Earlier studies had found that the single biggest threat to Earthly microbes was ultraviolet radiation, but being buried in just a millimeter of soil could protect organisms enough to keep them alive.
Johnson and colleagues expected organisms that like extreme cold, called psychrophiles, to fare best in the negative-40-degree Martian nights.
Surprisingly, cold-loving critters dropped off quickly in their first week in the chamber, when temperatures were held at a balmy 50 degrees Fahrenheit.
"Really temperature and atmosphere doesn't matter," Johnson said. "It seemed to be the actual conditions of the regolith and [the organisms] themselves that determined the chance of survival."
Most of the creatures died from drying out, or from the harsh chemical conditions in the fake Martian soil.
"They become almost mummified," Johnson said. "It looks like organisms go almost into a freeze-dried type state."
The only organisms that made it were the salt-loving haloarchaea from Mexico, and the hardy tardigrades. Tardigrades can slow down their metabolisms by a factor of 10,000 under harsh conditions, allowing them to dry up without dying. Based on their success in the simulated Mars chamber, Johnson thinks they could last more than 300 days on Mars.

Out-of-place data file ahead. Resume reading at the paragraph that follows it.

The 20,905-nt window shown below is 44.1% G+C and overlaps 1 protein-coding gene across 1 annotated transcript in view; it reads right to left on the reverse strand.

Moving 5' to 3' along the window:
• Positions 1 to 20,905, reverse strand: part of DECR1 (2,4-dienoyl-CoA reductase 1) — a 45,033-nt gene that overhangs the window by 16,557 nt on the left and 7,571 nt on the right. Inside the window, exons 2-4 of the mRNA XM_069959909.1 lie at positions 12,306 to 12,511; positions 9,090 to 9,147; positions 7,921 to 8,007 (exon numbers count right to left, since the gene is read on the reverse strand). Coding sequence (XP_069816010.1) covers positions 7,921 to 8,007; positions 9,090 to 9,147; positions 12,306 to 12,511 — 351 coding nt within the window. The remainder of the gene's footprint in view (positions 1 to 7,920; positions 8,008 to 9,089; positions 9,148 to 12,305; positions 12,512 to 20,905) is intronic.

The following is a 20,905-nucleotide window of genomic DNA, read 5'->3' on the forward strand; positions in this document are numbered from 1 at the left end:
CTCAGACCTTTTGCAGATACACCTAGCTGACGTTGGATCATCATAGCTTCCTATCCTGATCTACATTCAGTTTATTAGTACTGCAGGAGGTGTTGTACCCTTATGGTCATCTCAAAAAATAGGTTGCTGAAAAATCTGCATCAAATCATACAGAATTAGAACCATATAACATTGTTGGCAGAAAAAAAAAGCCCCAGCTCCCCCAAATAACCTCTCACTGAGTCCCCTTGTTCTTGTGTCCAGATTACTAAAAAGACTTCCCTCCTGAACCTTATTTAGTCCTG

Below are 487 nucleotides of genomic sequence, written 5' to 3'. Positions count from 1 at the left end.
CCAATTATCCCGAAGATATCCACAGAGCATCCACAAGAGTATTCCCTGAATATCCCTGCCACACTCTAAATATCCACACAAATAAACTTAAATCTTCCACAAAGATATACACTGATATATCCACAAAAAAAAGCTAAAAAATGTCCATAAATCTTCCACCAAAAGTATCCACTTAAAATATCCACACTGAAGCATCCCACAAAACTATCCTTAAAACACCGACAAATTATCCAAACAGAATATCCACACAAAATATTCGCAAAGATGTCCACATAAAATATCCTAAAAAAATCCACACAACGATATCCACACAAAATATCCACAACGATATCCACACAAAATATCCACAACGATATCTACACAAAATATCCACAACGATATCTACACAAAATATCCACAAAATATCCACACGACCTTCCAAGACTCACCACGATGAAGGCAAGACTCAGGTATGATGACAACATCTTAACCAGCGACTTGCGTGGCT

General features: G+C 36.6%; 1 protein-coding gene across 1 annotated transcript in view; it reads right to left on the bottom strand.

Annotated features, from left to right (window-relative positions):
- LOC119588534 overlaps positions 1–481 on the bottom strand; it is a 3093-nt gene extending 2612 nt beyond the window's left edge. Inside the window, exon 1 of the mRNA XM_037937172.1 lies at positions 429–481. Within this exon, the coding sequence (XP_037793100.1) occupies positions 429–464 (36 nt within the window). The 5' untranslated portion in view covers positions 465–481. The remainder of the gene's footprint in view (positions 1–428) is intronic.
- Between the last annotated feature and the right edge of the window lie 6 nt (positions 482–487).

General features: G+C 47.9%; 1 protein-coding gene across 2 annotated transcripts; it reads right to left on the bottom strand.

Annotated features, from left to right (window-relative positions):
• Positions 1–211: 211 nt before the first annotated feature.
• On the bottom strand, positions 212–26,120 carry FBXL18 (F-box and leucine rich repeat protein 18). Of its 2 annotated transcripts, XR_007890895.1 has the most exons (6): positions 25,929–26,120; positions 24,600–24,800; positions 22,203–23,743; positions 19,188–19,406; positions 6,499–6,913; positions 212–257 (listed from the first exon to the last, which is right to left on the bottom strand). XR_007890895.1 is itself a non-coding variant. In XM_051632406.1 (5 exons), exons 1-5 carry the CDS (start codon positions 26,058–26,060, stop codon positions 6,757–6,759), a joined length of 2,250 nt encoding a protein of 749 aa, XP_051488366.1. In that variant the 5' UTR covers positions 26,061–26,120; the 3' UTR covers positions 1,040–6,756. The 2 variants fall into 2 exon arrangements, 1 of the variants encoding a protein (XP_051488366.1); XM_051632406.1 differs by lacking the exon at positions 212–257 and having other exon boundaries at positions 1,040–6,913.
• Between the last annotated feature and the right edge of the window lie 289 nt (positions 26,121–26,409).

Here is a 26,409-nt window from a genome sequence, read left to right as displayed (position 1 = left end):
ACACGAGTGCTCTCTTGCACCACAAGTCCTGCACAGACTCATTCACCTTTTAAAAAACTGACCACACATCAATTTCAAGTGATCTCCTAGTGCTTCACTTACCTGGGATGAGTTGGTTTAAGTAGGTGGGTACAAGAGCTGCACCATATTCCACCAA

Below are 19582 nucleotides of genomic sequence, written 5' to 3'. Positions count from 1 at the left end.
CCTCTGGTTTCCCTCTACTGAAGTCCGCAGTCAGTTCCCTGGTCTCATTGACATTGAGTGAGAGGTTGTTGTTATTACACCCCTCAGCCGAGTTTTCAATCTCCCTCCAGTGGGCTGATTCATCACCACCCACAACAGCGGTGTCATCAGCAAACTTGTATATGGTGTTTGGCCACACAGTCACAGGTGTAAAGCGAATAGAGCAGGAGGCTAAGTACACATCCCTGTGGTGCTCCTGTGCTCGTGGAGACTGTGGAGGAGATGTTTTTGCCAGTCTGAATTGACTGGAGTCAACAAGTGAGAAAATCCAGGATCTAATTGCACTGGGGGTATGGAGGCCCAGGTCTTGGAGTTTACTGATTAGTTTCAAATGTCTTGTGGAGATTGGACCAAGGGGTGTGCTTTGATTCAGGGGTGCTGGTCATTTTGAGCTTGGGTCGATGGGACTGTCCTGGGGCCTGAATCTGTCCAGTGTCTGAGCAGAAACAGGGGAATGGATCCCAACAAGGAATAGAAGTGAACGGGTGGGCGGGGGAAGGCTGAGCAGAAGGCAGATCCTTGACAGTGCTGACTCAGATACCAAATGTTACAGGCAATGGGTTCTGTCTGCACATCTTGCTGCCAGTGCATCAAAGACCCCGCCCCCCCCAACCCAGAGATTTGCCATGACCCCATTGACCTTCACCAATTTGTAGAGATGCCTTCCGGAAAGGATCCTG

"This is the first study where we've actually shown that an organism could potentially last for several hundred days on the surface of Mars," he said.
Current techniques for sterilizing spacecraft use dry-heat treatments and chemicals similar to those that could be produced in the Martian soil. Whatever organisms survive those treatments are also the most likely things to survive and thrive once they reach Mars, Johnson said.
"Everybody knows that this is not the greatest way to go about it, but that's the way they do it," said astrobiologist Rocco Mancinelli of the SETI Institute, a coauthor of the paper. "I personally think it has to be revamped."
"This paper points out the need for ongoing re-examination and updating of sterilization and detection methods used for planetary protection purposes during cleaning and preparation of spacecraft," said Margaret Race of the SETI Institute, who studies how best to avoid contaminating Mars with earthly life, and vice versa, but was not involved in the new study. "We are continuing to find microorganisms that surprise us in their hardiness."